Section 377 of the Indian Penal Code (colonial era) makes sex with the same people of the same gender punishable by law. It states that “whoever voluntarily had carnal intercourse against the order of nature with any man, woman or animal, shall be punished with imprisonment for life, or with imprisonment od either description for a term which may extend to ten years, and shall also be liable for a fine.”

The Supreme Court’s decision to hear in open court curative petitions – the last legal recourse available to litigants – on Section 377 of the Indian Penal Code (IPC) is an opportunity for it to rectify the mistake of re-criminalising homosexuality in the country.

AADHAR CARD

The Aadhar card is a unique identification mark, different for every citizen of India which had been developed by the government of India, with an aim to organise the country. The project was introduced in 2009, by the Unique Identification Authority of India (UIDAI). This program wants each and every citizen to have a unique number which involves an Aadhar number which involves issuing an Aadhar number as well as one Aadhar card, which can later be linked to various schemes and services that are provided by the government.

In the recent times, there have been many speculations regarding the Aadhar card and its close monitoring in every aspect of a person’s life, throwing light to the infringement of privacy felt by many citizens. A recent unanimous judgment by the Supreme Court of India (SCI) in Justice K.S. Puttaswamy (Retd) vs Union of India is a resounding victory for privacy. The ruling is the outcome of a petition challenging the constitutional validity of the Indian biometric identity scheme Aadhaar.

ABORTION

Abortion is the termination of pregnancy by the method of removing a foetus or an embryo before it can survive outside the uterus. Abortion caused purposefully is called an induced abortion. When allowed by the law, abortion in the developed world is one of the safest procedures in medicine.

Abortion in India is legal only up to twenty weeks of pregnancy under specific conditions and situations, where the continuance of the pregnancy involves risk to life for the mother or which could cause significant physical and mental health damage.

There have been many instances where unwanted pregnancies have to been carried out due to late detection, crossing the twenty weeks mark. Rape victims and unmarried girls don’t have a strong say in the legal abortion, forcing many to choose the illegal route resulting in the complications in health. Unmarried women find it difficult to abort, because the pregnancies are healthy, but they don’t want to be carried out due to the societal stigma attached to it. Many physical deformities and terminal illness the foetus might have can be detected after 25 or 28 weeks, eliminating the opportunity of an abortion if required.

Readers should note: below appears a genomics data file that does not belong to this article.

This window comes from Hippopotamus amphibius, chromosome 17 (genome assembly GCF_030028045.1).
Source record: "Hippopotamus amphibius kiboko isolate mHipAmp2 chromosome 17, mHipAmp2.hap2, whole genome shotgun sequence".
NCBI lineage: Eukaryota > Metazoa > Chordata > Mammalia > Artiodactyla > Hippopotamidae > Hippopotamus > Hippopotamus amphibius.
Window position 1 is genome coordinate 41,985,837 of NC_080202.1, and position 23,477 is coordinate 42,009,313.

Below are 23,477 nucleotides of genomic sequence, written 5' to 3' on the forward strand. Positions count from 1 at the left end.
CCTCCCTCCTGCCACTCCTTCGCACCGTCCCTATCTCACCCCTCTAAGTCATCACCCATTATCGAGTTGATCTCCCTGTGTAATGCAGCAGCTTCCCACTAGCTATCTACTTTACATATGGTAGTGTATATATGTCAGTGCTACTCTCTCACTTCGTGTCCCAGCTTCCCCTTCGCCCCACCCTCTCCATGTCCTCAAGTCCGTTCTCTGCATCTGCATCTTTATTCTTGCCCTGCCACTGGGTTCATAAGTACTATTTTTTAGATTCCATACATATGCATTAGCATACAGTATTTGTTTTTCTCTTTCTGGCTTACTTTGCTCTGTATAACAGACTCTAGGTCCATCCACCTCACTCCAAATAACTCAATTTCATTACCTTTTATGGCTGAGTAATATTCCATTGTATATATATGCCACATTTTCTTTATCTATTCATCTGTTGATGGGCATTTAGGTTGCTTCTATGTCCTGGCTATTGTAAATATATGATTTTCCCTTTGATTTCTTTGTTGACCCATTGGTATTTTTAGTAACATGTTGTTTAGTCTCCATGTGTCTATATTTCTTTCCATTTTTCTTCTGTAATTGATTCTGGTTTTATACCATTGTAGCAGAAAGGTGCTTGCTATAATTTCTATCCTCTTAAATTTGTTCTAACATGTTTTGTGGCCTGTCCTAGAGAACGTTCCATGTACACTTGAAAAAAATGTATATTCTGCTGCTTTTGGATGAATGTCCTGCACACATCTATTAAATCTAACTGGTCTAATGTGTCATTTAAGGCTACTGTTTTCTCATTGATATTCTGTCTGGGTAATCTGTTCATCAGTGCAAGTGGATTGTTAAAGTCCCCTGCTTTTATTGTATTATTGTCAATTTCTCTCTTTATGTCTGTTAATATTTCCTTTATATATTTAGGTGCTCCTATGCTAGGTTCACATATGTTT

There have been many debates involving the extension of the permittivity of abortion mark and discussion of giving the pregnant woman more say in whether or not the pregnancy is to be carried out, especially for the unmarried women in India.

The right to one’s own body and what happens to it has been a topic of major discussion. The privacy of an abortion and the records to be kept private has been another source of concern, the privacy of abortion records which are included in health reports posing various difficulties for the pregnant female to get proper health benefits and insurance later in life. Thus, it is high time India makes abortion laws and any laws relating to abortion as it addresses woman’s rights to health, dignity, liberty and privacy.

The various aspects of privacy have been a topic of discussion and debate in India. Granting freedom of expression and safeguarding the privacy of its citizens has been the main idea. Drafting the laws in solid words so as to have a systematic approach in the wide spectrum of privacy is essential for the privacy law in the country. To make the citizen feel safe and respected has been the main objective of the most recent hearings, moving the country to a more transparent yet safe environment.

Pandora’s Box

Traveling from an East Asian sea port, like Busan, South Korea to a European one like Rotterdam would take the average European cargo ship about 45 to 60 days- a journey that would circumvent all of Asia and Europe, passing through the Suez canal. Moreover, for such a journey, with an assumed speed of about twenty knots, traveling the 12000 nautical miles between these two ports would consume about 5000 tons of fuel. Not only does this cost a fortune, it also causes severe damage to our environment – increasing the rate of global warming and upping global smog levels. What if there was a shorter way, one that could effectively cut distance, time, cost and the carbon footprint of this journey? Introducing the fabled North-West passage.

In fact, this passage remained a myth until the year 1906, when Norwegian explorer Roald Amundsen became the first to traverse this passage over the course of three years. Further successful attempts by Henry Larsen in 1940 and Willy de Roos in 1970 opened up a whole world of opportunities for further traders. However, this passageway remained seasonally open and difficult to navigate even in the best of circumstances therefore using it as a commercial trade route remained unfeasible.